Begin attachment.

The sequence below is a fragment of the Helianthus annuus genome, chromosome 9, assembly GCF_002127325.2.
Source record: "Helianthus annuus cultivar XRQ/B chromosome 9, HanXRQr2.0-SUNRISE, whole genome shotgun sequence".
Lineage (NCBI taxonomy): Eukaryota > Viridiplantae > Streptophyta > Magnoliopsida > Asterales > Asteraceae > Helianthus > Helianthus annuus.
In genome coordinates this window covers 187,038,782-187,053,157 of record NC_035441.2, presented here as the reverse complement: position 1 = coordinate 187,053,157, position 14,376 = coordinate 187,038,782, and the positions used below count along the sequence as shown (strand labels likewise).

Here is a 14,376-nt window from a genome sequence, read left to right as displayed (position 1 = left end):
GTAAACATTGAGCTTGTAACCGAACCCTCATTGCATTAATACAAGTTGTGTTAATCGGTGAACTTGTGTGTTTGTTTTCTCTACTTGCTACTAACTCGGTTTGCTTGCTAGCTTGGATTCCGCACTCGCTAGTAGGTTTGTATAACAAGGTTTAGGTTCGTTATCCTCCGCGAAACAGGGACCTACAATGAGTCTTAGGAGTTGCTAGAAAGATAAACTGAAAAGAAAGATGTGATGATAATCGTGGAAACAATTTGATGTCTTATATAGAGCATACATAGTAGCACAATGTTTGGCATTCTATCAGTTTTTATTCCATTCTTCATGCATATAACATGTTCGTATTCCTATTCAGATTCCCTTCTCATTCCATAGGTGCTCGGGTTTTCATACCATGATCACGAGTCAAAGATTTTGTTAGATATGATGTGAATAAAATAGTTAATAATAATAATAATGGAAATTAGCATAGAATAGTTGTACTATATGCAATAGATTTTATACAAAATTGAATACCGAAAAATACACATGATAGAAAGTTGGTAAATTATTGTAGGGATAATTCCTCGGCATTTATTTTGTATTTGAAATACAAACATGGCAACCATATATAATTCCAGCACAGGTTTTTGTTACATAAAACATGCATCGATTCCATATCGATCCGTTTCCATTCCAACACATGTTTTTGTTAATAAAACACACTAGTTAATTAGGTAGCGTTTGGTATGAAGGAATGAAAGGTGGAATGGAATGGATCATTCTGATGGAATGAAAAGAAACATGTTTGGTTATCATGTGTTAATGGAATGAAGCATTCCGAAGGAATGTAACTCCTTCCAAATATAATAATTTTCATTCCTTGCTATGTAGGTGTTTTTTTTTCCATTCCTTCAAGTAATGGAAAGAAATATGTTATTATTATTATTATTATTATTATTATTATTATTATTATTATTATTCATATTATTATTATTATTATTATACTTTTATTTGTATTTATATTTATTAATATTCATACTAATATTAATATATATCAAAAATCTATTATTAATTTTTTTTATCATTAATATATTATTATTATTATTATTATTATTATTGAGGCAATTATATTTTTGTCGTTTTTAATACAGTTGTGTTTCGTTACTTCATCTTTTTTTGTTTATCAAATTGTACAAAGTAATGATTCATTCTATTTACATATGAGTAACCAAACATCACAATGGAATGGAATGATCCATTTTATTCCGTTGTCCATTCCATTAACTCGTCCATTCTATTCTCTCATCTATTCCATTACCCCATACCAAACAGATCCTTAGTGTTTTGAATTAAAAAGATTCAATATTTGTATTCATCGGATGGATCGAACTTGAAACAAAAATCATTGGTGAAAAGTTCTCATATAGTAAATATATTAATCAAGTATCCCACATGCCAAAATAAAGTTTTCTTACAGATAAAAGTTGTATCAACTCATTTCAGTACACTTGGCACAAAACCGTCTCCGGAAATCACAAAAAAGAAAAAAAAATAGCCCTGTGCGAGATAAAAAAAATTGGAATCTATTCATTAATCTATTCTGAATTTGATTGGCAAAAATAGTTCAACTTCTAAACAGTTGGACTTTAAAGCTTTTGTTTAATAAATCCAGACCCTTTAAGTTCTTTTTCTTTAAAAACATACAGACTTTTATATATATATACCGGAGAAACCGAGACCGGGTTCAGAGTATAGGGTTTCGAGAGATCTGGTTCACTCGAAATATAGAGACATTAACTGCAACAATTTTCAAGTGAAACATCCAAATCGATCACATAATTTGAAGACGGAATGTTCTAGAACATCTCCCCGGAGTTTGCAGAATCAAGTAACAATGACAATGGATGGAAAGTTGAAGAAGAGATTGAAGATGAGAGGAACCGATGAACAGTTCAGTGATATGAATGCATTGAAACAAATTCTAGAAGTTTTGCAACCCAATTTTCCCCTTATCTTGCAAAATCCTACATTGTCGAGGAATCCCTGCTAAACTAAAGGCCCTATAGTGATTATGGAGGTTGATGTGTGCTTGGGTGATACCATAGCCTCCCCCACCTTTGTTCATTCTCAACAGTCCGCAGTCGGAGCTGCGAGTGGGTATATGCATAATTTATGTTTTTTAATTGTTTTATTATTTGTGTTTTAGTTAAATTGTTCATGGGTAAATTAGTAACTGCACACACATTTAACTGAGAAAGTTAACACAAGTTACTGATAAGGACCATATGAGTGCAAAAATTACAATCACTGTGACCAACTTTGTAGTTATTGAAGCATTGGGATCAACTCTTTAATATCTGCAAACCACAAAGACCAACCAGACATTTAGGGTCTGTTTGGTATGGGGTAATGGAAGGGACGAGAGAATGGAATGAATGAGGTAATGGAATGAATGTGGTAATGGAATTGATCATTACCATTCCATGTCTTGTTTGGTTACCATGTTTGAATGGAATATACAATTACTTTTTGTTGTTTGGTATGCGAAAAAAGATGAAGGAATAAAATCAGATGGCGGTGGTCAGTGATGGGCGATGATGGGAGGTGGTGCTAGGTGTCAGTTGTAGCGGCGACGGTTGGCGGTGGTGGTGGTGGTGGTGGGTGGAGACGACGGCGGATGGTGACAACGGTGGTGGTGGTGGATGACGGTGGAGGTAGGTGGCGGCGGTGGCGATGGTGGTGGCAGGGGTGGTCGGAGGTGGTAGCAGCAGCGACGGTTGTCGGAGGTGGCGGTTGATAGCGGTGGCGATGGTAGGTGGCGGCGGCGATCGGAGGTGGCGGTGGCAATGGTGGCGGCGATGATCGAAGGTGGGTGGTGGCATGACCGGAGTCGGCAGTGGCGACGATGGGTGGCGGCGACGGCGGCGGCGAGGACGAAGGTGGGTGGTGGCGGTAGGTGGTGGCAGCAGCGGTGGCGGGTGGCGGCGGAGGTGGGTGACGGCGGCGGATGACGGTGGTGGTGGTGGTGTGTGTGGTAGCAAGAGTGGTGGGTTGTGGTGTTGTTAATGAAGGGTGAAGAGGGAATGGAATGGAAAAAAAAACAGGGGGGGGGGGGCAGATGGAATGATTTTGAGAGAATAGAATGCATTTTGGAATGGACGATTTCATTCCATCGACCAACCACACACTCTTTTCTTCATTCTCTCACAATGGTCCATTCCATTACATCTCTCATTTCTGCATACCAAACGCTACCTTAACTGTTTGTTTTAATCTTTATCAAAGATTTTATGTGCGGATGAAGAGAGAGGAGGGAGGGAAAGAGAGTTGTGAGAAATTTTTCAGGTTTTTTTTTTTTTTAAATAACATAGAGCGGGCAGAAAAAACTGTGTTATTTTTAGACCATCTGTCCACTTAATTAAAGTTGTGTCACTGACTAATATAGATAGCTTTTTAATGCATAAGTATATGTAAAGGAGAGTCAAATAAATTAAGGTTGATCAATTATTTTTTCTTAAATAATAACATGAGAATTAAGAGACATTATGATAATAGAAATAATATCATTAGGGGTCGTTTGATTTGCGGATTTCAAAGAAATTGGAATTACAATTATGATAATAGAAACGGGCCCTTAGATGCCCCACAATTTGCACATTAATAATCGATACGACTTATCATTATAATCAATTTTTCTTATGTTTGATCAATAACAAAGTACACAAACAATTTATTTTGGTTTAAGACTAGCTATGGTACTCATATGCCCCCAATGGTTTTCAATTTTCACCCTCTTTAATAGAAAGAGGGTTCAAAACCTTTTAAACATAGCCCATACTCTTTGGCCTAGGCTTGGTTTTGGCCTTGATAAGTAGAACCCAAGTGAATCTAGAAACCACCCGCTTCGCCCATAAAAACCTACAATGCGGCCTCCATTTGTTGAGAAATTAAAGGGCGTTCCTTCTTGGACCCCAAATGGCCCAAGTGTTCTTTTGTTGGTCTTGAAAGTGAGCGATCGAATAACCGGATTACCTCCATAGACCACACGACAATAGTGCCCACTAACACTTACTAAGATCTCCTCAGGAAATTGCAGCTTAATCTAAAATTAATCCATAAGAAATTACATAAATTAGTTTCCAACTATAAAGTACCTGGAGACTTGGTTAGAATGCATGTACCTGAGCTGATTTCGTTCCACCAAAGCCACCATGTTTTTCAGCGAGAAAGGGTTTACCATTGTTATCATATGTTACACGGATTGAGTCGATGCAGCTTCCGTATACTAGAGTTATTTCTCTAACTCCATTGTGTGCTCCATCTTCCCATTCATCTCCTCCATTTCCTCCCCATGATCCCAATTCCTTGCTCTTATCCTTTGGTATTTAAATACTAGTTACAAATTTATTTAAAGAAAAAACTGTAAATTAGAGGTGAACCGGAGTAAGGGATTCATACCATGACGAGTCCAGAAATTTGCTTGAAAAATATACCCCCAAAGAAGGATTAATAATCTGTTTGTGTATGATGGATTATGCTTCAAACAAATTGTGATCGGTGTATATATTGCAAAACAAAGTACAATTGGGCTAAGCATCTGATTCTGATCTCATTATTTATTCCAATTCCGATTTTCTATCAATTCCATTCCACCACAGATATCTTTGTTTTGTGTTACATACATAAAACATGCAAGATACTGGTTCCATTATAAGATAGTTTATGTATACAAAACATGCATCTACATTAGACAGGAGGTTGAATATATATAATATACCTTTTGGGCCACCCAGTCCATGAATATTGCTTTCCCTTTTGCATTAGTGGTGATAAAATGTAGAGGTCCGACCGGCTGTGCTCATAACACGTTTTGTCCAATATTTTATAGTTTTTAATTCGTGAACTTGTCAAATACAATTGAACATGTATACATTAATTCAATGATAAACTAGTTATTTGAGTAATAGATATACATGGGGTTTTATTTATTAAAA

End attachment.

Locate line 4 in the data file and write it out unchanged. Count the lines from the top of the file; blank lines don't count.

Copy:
In genome coordinates this window covers 187,038,782-187,053,157 of record NC_035441.2, presented here as the reverse complement: position 1 = coordinate 187,053,157, position 14,376 = coordinate 187,038,782, and the positions used below count along the sequence as shown (strand labels likewise).